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Thought Leaders in Cloud Computing: Sebastian Stadil, CEO of Scalr (Part 5)

Posted on Monday, Jun 30th 2014

Sebastian Stadil: An example would be a healthcare provider that makes a survey of all the cloud management platforms available in the market and determines that none meets all of its requirements. They start using cloud and they build their own tooling. After a while, they find that the processes that they’re bringing to the cloud are not fit for it. Then they start to revise their processes and become a bit more standardized. They start using the best practices. That’s when they become good candidates to start using the cloud management platform.

Sramana Mitra: If you were starting a company today, what are the open areas where you would advise entrepreneurs to start a company today?

Sebastian Stadil: I see a lot of people talking about the Internet of Things. I don’t think that the timing is right for those. If you look at society in the perspective of the last couple hundreds of years, we’ve gone from farmers to factory workers to knowledge workers. But when you see that general trend, what happens is humans are specializing more and more. You have a lawyer that practices a specific area of the law. You have mathematicians that are no longer generalists. We’re going towards specialization.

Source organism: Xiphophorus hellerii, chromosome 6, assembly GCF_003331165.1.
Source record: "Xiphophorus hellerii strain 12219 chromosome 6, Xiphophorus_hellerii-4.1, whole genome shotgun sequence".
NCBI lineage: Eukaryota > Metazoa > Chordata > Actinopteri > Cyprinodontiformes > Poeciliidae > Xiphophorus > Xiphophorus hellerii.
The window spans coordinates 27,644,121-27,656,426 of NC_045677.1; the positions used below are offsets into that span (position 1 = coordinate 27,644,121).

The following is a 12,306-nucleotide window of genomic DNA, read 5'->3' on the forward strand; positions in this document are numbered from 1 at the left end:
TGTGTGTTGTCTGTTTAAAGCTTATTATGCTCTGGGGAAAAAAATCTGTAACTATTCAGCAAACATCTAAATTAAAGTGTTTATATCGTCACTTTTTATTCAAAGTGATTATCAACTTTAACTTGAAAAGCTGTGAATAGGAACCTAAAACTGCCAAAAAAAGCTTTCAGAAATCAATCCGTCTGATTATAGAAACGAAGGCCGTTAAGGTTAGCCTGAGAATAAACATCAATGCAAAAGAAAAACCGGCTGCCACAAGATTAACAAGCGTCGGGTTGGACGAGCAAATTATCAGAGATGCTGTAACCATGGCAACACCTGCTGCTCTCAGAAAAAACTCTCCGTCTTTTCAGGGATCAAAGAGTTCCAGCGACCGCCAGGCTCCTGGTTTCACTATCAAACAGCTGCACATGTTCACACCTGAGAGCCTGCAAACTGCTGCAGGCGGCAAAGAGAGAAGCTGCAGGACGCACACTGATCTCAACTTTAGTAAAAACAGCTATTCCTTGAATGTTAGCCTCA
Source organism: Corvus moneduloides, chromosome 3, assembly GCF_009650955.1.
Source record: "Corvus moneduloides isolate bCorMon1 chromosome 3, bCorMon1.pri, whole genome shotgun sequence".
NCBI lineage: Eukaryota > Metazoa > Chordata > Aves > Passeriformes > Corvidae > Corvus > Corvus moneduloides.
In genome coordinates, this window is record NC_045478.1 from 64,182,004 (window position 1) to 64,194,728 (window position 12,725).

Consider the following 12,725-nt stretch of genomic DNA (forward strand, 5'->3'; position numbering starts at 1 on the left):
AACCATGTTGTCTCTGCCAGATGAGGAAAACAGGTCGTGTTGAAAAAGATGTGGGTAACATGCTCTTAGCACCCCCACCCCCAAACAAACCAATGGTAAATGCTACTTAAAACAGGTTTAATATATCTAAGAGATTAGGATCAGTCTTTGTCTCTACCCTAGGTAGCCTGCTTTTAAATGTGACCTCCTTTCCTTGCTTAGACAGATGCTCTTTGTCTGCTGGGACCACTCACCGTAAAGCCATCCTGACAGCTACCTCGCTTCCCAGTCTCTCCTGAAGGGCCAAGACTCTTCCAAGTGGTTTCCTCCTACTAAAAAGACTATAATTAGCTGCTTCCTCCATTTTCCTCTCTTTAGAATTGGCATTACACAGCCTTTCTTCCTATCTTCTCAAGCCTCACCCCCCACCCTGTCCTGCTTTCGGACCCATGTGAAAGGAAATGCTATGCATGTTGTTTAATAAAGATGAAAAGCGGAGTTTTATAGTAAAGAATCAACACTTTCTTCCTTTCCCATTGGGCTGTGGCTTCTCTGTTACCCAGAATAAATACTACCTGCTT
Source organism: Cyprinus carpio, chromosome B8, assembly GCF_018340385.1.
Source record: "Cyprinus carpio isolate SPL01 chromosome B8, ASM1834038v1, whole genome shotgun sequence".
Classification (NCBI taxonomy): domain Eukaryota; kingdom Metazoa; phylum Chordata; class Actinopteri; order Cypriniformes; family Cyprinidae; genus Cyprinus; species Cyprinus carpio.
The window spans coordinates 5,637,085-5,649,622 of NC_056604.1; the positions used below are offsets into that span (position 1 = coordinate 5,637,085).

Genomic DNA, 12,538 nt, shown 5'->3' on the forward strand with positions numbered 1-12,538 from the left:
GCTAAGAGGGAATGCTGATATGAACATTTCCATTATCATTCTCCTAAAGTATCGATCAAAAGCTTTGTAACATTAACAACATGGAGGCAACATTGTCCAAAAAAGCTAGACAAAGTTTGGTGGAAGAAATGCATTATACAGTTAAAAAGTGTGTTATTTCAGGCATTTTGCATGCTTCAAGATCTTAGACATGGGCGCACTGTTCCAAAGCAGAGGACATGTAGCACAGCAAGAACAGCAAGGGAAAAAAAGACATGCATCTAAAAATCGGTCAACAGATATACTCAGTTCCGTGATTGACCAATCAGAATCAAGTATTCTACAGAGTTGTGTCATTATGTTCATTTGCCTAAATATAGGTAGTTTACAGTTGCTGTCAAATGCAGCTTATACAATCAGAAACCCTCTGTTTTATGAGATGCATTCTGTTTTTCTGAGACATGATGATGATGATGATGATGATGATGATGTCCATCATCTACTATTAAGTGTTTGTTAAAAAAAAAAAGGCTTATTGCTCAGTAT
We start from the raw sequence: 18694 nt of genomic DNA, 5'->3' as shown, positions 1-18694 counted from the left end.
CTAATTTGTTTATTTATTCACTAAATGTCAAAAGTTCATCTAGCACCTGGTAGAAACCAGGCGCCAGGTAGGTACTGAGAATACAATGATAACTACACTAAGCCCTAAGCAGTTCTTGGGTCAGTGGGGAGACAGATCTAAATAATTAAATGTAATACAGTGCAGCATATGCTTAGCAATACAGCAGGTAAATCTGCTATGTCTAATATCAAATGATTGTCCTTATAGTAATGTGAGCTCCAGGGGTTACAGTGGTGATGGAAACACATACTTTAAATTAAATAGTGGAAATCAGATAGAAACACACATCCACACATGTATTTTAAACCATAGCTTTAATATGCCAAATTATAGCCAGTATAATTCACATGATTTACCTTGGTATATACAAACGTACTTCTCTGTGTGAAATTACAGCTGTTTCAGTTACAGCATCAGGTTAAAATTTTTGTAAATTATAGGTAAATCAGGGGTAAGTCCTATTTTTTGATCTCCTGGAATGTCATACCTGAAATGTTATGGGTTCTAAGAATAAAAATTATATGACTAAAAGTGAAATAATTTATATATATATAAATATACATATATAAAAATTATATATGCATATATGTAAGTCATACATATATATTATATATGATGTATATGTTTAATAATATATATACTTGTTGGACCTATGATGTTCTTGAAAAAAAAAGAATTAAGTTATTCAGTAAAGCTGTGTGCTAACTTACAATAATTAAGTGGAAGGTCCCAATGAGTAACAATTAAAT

The advantage of specialization is you get the absolute best to do something. What we’re seeing in the economy is a separation of processes and the assignment of each of these processes to a specialist. An example would be the management of data centers. There’s no reason for a Walmart or a Morgan Stanley to have to manage their own data centers. What they do is they outsource that to a data center provider that specializes in that. The ongoing trend here is that there’re more of those processes that are able to be assigned to an external vendor.

In the case of cloud, the infrastructure provisioning that used to not be outsourced to another company can now be outsourced. That’s what happened in 2006 and 2007. Amazon became this self-service provider of virtual machines. If you continue that trend, an entrepreneur should be able to look into the things that are being done by companies today that don’t serve their customers directly. A good example would be if you have Walmart that has to manage security for their infrastructure. Security for their cloud infrastructure is not something that their customers will pay money for. That would be one way. It’s if you can find a way of building software that allows them to offload that security process to the vendor, then that would be a fantastic opportunity.

This segment is part 5 in the series : Thought Leaders in Cloud Computing: Sebastian Stadil, CEO of Scalr
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